Life / Health

Settle your web presence — and other end-of-life lessons on the Swedish way to die

Millennials are getting on board with the latest trend in Scandinavia-mania: Decluttering in preparation for death. Yes, even if you're only 25.

Margareta Magnusson, author of the Gentle Art of Swedish Death Cleaning, has a solution for what to do with the random junk that you love, but that is totally meaningless to others.

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Margareta Magnusson, author of the Gentle Art of Swedish Death Cleaning, has a solution for what to do with the random junk that you love, but that is totally meaningless to others.

Remember to clean up after yourself — and to do it before you die. Cut down clutter now, even if you're only 25, to save others time and heartbreak if you happen to perish unexpectedly. Even if you live to a ripe old age, believers in Döstädning, the latest Scandinavia-mania lifestyle trend, which means "death cleaning" in Swedish, say that preparing for the end will make your life more worth living now.

START WITH CLOTHES, END WITH PHOTOS

Margareta Magnusson, author of the Gentle Art of Swedish Death Cleaning, says you should start decluttering a category of things with a lot of volume but not much sentimental attachment. For her, this was clothes. Whatever you do, don't start by sorting photos and letters. You'll end up stuck down memory lane. Once it is time, you should give originals to people who would like them, shred ones that are "bad" or in which "you or other people look completely crazy," and digitize those you want to keep.

EVERYTHING IN ITS PLACE

The key to successful death cleaning is fiendish organization. Magnusson advocates dedicated hooks and cubbies for each person's boots and outerwear. Her housecleaning method involves sweeping, dusting and mopping while wearing an apron with a gigantic pocket. Every time you come across something out of place, it goes in the pocket, and at the end of the scouring session, put everything where it belongs or give it to the person responsible for it.

LET YOUR STUFF GO — TO THE RIGHT PEOPLE

What about things like pets, air miles, even URLs you own? They may not have a ton of cash value, but they are precious, and you can decide to leave them to specific people in your will, said lawyer Hailey Zysman. If you're married with a family, your spouse and children automatically inherit everything you own, less any debts, according to provincial laws. Otherwise, your closest relative inherits. If, like many young people, you want to remember an unmarried partner or a friend in your will, you absolutely need to draw one up formally, Zysman said. And, debt-drowned millennials, don't fear: As a general rule, if there's no money in your estate to pay your debts, your loved ones won't have to pay for them unless it was a joint debt, or they co-signed for the loan.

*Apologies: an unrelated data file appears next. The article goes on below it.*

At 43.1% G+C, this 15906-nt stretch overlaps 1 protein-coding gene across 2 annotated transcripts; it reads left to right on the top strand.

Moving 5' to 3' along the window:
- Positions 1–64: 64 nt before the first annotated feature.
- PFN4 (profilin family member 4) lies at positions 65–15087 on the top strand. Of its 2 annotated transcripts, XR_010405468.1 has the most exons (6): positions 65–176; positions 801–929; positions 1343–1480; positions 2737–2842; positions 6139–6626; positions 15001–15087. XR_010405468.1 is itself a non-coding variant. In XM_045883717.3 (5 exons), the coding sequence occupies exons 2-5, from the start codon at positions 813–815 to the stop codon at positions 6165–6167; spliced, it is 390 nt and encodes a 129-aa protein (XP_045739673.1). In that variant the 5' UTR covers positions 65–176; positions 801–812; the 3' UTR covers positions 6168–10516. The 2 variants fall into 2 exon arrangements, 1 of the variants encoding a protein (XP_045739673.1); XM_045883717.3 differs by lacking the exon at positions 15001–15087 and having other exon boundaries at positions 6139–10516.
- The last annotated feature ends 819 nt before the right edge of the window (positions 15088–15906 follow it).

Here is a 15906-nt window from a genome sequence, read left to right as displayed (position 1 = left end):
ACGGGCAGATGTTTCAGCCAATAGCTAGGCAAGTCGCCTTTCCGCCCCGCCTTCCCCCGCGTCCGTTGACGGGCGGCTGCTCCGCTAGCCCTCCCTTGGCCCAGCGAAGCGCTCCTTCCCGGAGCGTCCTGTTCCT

STASH YOUR SECRETS

In her late mother's linen cabinet, Magnusson found carton after carton of secret cigarettes. She says it's a "nice gift" to loved ones to reduce your embarrassing belongings or vices: "Save your favourite dildo — but throw away the other 15!" But what if you want to keep all 15 dildos? You could always talk to a trusted person about handling your, ahem, more sensitive belongings, or even your browser history. Magnusson also advises keeping a book of passwords in a safe place your loved ones know how to find. There isn't yet standard language for putting your social media information in your will, Zysman said, but you can always bring it up if it's important to you.

KEEP YOUR "THROW AWAY" BOX

Magnusson has a solution for what to do with the random junk that you love, but that is totally meaningless to others. Don't leave it all around your home for your family to puzzle over when you're gone. Stow these keepsakes in a shoebox, store it in a safe place, and mark it "Throw Away" so your loved ones know what to do with it.

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